Berchtesgaden National Park comprises a large diversity of habitats including forest and open habitats which typically align along an elevational gradient. Within the forest belt natural disturbances, such as avalanches, bark beetle outbreaks, wind storms or rock slides, create temporary openings in the forest which then undergo natural succession. In addition, anthropogenic grasslands used as pastures represent permanent open habitats within the forest belt. The topic of the Thesis is to study changes in the composition of species communities and ecosystem processes along temporal (i.e. succession) and spatial (i.e. ecotones) gradients of habitat transitions. Biodiversity assessments will include a broad range of trophic levels including fungi, plants, insects and vertebrates. More general, the results from this study will help to understand how changes habitats caused by natural or anthropogenic drivers affects communities and processes and will help to guide conservation and land-use management decisions.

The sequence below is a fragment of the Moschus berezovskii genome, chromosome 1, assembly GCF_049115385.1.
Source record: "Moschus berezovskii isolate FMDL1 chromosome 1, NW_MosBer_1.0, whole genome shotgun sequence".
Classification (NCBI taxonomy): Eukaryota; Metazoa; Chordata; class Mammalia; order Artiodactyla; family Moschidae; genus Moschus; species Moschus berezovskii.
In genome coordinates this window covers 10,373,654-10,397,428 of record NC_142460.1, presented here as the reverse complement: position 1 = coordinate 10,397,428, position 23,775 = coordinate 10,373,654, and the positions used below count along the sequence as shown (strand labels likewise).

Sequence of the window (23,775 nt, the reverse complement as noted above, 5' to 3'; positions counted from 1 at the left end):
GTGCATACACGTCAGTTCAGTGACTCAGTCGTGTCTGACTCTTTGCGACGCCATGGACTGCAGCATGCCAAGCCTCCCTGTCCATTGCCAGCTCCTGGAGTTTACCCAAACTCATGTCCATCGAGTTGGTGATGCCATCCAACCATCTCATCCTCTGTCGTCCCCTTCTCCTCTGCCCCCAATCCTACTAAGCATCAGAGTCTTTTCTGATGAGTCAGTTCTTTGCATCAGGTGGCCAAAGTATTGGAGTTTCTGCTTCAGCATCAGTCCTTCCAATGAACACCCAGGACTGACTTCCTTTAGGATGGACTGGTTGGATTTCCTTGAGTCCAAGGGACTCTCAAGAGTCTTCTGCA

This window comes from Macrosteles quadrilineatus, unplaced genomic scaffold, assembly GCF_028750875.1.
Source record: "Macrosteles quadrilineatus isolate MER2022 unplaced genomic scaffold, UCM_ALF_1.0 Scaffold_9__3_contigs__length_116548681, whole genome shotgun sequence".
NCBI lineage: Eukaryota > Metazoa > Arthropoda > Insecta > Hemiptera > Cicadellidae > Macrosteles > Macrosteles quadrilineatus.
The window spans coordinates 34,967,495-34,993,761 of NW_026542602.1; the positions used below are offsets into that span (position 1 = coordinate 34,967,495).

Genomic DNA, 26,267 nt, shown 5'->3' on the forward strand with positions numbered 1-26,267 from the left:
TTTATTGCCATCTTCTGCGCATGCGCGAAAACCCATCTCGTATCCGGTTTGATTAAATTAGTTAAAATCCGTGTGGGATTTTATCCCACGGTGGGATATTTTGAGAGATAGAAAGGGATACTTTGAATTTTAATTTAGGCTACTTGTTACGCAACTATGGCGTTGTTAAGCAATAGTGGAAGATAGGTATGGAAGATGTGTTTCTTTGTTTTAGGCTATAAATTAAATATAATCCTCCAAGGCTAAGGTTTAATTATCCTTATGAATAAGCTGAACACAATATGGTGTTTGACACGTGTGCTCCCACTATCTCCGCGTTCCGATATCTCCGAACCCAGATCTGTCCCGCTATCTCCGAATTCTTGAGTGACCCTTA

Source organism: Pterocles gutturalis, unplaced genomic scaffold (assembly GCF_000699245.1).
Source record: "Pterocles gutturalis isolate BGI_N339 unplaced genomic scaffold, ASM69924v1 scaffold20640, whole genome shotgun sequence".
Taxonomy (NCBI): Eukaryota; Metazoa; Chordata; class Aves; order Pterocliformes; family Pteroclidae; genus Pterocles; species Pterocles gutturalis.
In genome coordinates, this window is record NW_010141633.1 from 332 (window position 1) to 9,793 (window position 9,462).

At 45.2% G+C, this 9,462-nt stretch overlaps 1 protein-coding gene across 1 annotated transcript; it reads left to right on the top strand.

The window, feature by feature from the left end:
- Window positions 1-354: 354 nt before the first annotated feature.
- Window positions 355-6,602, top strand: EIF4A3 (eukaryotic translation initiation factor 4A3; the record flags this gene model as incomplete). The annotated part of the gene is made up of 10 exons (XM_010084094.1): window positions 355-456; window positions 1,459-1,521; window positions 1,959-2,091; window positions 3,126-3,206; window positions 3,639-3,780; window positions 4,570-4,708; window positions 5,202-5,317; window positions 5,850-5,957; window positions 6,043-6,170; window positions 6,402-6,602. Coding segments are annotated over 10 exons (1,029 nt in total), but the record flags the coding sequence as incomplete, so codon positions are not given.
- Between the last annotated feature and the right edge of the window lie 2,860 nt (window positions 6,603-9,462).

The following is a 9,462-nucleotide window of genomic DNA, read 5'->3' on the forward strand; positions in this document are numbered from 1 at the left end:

Your tasks include the installation of research sites, the collection of data in the field and laboratory, data analyses and writing. Berchtesgaden National Park will be the employer and place of work will be Berchtesgaden. The PhD program will be part of the graduate school of the Technical University of Munich (TUM) and you will be affiliated with the Ecosystem Dynamics and Forest Management Group (www.edfm.wzw.tum.de) at TUM.